The agreement between nations aims to curb discrimination and all forms of violence against women and girls in the public and private spheres throughout the world by 2030. It seeks to eliminate harmful practices such as child marriage and female genital mutilation while ensuring universal access to sexual and reproductive health and promoting equal rights to economic, financial, natural, and land-based resources.
Clean Water and Sanitation
Ensuring access to safe drinking water is an essential human right. Climate change, the scarcity of fresh water, and poor sanitation undermine food security, health, and life. Nevertheless, it is estimated that by 2050 at least one in four people will live in a country affected by chronic freshwater shortages.
Reports from the World Health Organization and UNICEF acknowledge that governments have increased budgets for water and sanitation by 4.7% annually, and since 2000, millions of people have gained access to safe drinking water and sanitation. Still, water scarcity affects more than 40% of the world’s population and some 2.1 billion people worldwide use a source of water contaminated with fecal matter. The consumption of this water kills more than 950 children under five each day and two million people annually. Some 2.4 billion people lack toilets or latrines and more than 80% of the wastewater from human activity is drained into rivers or the ocean without any treatment, causing high contamination levels and affecting the health and life of these ecosystems.
As a result, the 2030 goals include achieving universal and equitable access to clean water, ending outdoor defecation, and protecting and restoring water-related ecosystems, including forests, mountains, wetlands, rivers, lakes, and aquifers.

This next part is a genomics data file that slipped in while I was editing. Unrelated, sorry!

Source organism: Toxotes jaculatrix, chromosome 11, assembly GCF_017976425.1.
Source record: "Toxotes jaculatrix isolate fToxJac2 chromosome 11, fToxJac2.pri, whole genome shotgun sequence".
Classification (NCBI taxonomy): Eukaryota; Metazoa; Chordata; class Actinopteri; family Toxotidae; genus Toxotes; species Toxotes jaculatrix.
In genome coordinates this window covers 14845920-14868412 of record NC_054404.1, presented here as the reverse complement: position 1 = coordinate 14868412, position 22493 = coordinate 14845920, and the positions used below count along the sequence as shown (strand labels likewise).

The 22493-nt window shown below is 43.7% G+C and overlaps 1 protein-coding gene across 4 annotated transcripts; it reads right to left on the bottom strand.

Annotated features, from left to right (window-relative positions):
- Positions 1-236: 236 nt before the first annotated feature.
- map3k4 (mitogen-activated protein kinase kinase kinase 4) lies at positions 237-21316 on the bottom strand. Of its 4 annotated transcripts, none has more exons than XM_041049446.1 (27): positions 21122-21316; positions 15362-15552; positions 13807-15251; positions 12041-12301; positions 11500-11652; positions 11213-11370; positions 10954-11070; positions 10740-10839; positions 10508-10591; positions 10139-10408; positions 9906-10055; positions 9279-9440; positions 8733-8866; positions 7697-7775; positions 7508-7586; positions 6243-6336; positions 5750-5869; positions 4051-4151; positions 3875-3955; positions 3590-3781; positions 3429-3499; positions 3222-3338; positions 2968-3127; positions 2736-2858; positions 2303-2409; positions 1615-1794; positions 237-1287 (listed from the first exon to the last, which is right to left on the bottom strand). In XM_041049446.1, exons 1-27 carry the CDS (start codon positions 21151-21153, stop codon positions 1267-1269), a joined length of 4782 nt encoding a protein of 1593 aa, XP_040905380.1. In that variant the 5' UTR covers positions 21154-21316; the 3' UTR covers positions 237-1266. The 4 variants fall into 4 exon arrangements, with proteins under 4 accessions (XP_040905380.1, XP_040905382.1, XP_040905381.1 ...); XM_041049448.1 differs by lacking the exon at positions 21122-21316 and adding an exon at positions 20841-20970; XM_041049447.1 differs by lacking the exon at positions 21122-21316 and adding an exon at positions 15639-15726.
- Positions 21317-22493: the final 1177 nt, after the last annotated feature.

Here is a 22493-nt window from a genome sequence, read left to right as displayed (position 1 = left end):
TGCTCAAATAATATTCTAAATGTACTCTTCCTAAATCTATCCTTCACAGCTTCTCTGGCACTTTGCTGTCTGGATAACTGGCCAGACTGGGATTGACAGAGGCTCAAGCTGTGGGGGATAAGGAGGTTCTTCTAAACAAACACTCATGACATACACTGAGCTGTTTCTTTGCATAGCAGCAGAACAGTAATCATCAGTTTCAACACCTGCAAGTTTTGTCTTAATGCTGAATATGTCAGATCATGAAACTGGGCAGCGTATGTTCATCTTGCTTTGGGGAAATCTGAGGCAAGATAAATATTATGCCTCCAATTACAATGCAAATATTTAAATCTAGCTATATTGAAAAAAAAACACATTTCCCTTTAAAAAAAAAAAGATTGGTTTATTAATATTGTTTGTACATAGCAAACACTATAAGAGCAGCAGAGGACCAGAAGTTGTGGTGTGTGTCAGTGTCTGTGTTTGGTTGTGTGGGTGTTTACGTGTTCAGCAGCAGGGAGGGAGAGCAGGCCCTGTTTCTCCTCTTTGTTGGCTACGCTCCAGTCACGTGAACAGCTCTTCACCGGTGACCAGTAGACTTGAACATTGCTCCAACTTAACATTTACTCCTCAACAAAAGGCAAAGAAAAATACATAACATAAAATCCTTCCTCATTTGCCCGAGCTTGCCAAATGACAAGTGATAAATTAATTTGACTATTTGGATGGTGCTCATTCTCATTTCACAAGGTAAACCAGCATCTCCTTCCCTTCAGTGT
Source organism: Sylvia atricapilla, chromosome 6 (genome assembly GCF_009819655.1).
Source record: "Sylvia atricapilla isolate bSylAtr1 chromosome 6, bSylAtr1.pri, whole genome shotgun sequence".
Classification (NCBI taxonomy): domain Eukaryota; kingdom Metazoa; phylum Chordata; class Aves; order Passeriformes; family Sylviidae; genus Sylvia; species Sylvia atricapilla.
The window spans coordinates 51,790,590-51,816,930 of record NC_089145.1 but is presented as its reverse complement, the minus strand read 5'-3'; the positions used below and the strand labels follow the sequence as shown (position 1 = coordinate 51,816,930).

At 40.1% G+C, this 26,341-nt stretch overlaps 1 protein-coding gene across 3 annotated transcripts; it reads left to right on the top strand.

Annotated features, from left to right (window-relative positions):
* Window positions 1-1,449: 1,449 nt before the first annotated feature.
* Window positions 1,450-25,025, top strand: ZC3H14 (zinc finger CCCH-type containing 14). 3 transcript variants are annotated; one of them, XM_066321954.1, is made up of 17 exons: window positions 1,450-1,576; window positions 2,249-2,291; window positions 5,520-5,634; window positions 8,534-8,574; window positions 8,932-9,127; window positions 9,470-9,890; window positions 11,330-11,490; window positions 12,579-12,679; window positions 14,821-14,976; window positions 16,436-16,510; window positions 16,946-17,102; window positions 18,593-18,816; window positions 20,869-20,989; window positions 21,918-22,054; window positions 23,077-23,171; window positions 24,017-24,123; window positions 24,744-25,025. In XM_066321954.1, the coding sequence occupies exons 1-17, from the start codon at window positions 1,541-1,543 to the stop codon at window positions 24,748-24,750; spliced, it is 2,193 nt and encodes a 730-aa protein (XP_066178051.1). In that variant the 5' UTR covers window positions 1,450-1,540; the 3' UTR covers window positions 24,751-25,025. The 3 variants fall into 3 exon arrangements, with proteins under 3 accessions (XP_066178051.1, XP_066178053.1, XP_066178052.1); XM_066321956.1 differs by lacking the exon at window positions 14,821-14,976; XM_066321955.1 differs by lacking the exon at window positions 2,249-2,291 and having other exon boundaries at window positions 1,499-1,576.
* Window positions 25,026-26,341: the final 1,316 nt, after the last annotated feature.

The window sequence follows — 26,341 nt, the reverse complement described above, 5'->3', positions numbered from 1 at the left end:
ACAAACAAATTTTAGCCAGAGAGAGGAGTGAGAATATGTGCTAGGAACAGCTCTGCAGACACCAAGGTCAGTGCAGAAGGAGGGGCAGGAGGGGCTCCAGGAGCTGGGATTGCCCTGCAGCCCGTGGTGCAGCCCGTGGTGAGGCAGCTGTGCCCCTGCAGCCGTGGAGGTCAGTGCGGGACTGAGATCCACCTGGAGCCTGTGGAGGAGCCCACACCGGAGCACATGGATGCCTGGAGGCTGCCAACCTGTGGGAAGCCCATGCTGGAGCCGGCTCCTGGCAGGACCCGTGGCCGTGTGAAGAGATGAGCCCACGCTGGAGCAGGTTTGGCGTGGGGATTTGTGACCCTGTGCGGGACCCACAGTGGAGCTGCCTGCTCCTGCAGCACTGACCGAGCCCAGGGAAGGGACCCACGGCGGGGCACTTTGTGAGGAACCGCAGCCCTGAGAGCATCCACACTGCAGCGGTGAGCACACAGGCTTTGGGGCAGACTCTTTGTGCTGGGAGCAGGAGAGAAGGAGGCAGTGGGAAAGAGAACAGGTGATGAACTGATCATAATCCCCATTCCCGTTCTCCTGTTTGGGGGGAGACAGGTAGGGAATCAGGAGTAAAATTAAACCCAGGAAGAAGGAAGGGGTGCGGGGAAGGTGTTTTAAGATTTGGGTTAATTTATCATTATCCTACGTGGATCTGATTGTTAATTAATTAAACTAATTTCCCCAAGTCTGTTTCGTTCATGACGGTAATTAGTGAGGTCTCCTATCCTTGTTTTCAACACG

In Guterres’ opinion, “Racism, exclusion, xenophobia, anti-Semitism and Islamophobia are poisoning our societies. It is absolutely essential for us to stand against them everywhere and every time.” Inequality in the world affects us all. Although income inequality between countries has been reduced, it has increased within countries. Guterres also says that economic growth is not enough to reduce poverty if it is not inclusive and ignores any of the three dimensions of sustainable development: economic, social, or environmental. World Bank studies show that excessive inequality undermines economic growth, poverty reduction and personal self-esteem.
United Nations statistics report that income inequality increased by 11% in developing countries from 1990 to 2010, and it is urgent to consider the link between income inequality and unequal access to opportunities to achieve this objective effectively. The World Bank database shows that the five countries with the greatest inequality are in Africa, followed by five Latin American countries. According to data from the financial services company Credit Suisse, 1% of the richest people in 2016 had more wealth than 99% of the world’s population.
It is therefore essential to increase the incomes of the poorest 40% of the population to a rate above the national average; promote the social, economic, and political inclusion of all people; guarantee equal opportunities; eliminate discriminatory laws, policies and practices; and promote participatory legislation, social protection and inclusive economic growth. It is also important to ensure greater representation and involvement of developing nations in the decisions made by the international economic and financial institutions in order to increase the effectiveness, reliability, accountability, and legitimacy of these institutions.